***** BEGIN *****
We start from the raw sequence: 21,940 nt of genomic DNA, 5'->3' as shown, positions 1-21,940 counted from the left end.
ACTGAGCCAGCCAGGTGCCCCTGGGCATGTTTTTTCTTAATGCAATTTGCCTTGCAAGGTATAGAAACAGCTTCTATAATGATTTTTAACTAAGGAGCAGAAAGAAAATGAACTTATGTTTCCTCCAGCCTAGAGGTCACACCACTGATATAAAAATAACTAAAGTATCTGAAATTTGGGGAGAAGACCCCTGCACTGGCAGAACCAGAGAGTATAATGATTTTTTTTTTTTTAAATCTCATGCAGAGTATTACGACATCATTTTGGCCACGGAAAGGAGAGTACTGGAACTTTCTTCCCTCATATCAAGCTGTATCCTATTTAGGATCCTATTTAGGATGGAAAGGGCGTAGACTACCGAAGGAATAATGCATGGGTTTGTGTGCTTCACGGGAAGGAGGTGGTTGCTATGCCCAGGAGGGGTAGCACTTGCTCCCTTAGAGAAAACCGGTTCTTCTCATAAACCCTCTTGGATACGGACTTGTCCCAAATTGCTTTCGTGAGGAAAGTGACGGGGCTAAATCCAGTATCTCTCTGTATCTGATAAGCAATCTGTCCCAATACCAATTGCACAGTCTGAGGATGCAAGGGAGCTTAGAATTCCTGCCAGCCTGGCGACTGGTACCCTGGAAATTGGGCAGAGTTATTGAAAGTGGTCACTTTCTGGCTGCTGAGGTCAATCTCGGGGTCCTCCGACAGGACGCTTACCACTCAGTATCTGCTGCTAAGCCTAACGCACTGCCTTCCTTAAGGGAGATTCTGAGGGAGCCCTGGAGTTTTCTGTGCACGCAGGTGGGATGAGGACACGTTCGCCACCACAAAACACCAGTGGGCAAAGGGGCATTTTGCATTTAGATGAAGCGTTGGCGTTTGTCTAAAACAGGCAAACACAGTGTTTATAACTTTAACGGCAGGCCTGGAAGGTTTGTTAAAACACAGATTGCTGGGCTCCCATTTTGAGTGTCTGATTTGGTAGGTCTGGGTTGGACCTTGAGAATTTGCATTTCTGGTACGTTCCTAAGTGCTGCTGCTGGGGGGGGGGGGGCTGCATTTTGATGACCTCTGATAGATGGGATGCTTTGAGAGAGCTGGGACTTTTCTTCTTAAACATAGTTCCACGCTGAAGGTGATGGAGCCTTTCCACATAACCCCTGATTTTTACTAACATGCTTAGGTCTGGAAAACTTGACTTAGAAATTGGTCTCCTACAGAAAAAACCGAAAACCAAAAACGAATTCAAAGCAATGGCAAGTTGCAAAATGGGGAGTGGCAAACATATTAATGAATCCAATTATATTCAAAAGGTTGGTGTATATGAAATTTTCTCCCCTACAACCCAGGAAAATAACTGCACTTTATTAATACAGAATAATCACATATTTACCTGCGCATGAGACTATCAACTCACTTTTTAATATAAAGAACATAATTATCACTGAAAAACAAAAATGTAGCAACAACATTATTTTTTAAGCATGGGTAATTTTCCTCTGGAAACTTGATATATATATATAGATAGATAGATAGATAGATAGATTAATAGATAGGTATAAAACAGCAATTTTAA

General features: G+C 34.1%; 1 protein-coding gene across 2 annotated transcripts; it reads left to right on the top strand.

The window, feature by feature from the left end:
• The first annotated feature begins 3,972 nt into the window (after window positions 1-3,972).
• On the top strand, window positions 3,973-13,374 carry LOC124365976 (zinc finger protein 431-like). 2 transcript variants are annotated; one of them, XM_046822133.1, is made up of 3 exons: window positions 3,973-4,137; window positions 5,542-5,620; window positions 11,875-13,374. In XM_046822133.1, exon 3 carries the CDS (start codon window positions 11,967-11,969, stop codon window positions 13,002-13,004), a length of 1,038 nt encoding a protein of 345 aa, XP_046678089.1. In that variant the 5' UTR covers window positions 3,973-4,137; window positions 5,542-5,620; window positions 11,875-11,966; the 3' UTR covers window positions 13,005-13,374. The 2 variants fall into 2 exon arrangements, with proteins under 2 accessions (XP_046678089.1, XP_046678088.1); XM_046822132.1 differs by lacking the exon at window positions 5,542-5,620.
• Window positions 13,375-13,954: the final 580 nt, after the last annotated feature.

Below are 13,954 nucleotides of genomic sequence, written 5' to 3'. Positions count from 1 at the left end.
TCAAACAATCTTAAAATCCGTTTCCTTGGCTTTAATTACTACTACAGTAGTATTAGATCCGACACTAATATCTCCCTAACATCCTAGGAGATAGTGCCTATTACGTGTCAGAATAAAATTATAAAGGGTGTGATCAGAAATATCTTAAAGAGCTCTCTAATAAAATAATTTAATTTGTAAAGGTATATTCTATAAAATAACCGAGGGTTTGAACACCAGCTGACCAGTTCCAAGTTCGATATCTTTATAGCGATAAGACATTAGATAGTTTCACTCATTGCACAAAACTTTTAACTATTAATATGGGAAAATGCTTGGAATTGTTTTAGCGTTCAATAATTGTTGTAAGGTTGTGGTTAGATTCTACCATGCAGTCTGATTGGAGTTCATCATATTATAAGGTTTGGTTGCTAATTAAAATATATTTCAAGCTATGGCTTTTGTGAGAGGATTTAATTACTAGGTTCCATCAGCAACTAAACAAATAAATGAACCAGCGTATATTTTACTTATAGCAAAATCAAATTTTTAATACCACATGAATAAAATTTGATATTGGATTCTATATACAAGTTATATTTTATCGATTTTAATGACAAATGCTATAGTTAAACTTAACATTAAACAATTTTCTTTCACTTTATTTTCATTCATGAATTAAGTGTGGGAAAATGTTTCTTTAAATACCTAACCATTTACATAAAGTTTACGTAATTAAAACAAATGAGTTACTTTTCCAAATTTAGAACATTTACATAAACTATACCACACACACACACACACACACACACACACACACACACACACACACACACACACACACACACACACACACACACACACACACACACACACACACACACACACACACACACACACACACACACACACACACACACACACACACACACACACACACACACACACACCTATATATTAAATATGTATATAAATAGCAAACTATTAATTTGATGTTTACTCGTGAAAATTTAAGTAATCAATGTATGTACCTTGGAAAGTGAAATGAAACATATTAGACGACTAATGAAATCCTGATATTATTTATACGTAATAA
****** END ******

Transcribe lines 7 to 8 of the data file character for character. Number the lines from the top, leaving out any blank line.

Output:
• Window positions 13,375-13,954: the final 580 nt, after the last annotated feature.

Below are 13,954 nucleotides of genomic sequence, written 5' to 3'. Positions count from 1 at the left end.